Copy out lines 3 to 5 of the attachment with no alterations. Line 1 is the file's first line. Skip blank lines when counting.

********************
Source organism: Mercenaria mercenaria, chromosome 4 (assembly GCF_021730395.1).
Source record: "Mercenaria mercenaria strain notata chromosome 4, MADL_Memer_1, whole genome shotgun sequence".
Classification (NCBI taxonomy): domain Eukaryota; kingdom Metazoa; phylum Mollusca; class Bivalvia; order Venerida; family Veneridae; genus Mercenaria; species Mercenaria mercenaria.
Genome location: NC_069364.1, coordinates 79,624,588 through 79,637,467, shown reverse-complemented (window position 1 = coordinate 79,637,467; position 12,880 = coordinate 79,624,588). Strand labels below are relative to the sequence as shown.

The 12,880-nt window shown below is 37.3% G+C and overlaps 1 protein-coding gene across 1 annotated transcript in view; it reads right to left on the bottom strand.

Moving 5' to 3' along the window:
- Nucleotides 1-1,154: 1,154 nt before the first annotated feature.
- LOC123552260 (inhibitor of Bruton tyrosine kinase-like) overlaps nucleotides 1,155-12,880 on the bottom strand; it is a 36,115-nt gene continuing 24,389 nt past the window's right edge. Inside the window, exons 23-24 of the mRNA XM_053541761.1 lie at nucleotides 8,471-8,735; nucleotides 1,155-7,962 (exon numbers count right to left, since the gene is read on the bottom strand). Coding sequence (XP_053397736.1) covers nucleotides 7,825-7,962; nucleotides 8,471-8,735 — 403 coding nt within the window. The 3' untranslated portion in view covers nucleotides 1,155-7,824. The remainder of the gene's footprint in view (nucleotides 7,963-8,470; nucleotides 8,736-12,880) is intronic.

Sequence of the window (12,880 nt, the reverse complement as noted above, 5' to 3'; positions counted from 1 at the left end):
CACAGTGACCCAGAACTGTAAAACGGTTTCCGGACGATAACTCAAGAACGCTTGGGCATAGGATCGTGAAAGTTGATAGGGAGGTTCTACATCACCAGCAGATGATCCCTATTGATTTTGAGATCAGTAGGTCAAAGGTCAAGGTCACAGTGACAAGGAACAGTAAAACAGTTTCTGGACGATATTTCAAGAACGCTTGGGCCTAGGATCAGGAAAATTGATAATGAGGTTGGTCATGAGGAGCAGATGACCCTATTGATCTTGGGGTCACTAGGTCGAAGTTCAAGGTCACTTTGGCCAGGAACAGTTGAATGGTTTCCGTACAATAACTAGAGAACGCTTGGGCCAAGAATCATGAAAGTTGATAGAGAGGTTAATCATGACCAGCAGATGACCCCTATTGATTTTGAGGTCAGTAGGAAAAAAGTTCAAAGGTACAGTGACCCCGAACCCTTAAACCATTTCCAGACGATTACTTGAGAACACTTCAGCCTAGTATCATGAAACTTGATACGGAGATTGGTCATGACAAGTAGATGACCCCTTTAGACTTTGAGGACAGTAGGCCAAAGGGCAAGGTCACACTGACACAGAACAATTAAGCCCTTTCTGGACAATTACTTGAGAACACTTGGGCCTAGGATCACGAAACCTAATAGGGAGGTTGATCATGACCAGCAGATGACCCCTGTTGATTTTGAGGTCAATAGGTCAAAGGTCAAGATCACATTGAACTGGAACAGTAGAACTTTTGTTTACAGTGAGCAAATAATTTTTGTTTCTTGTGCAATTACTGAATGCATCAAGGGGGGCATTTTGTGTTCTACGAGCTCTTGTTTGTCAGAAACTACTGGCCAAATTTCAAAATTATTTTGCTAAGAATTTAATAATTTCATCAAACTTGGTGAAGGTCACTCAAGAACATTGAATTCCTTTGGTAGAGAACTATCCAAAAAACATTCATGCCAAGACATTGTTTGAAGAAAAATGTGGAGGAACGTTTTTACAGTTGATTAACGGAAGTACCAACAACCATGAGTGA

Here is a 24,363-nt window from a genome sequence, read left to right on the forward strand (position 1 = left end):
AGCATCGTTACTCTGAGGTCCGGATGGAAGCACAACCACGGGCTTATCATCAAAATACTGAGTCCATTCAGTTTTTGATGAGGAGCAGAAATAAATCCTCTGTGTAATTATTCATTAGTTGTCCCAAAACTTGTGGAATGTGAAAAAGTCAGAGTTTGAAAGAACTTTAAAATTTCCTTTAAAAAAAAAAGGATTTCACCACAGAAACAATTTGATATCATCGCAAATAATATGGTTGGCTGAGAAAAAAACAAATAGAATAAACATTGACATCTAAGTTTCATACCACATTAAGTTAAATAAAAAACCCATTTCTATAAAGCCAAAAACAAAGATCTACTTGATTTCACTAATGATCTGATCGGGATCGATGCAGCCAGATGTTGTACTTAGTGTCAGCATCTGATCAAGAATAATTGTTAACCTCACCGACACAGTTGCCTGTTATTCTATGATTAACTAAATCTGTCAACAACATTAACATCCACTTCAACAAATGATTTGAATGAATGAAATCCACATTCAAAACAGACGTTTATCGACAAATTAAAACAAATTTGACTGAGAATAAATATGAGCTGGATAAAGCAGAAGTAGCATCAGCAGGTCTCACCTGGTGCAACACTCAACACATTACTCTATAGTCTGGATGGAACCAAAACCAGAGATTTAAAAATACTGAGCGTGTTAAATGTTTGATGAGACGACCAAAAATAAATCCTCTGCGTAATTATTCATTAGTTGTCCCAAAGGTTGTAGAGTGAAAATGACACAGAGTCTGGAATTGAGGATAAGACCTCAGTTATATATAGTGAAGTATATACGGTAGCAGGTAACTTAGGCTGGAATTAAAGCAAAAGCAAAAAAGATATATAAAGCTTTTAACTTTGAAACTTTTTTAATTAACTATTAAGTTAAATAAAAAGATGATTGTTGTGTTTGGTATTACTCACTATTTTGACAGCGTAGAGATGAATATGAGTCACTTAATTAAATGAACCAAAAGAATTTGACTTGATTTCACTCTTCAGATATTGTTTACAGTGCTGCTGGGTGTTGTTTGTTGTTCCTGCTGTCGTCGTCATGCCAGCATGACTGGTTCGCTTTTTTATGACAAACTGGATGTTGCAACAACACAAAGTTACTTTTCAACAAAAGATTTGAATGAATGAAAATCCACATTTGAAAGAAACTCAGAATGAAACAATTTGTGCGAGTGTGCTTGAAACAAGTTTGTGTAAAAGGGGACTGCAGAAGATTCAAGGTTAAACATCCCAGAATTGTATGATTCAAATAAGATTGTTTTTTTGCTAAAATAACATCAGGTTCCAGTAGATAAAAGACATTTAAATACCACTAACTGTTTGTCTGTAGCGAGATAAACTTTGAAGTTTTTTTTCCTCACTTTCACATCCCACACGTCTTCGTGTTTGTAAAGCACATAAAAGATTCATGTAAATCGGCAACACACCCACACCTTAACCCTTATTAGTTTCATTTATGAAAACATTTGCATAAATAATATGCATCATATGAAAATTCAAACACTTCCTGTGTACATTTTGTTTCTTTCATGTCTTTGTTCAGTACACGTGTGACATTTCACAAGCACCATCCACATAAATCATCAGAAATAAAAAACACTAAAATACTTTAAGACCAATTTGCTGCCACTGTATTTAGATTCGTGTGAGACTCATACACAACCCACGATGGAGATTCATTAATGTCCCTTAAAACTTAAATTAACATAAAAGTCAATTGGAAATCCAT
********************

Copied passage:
Classification (NCBI taxonomy): domain Eukaryota; kingdom Metazoa; phylum Mollusca; class Bivalvia; order Venerida; family Veneridae; genus Mercenaria; species Mercenaria mercenaria.
Genome location: NC_069364.1, coordinates 79,624,588 through 79,637,467, shown reverse-complemented (window position 1 = coordinate 79,637,467; position 12,880 = coordinate 79,624,588). Strand labels below are relative to the sequence as shown.

The 12,880-nt window shown below is 37.3% G+C and overlaps 1 protein-coding gene across 1 annotated transcript in view; it reads right to left on the bottom strand.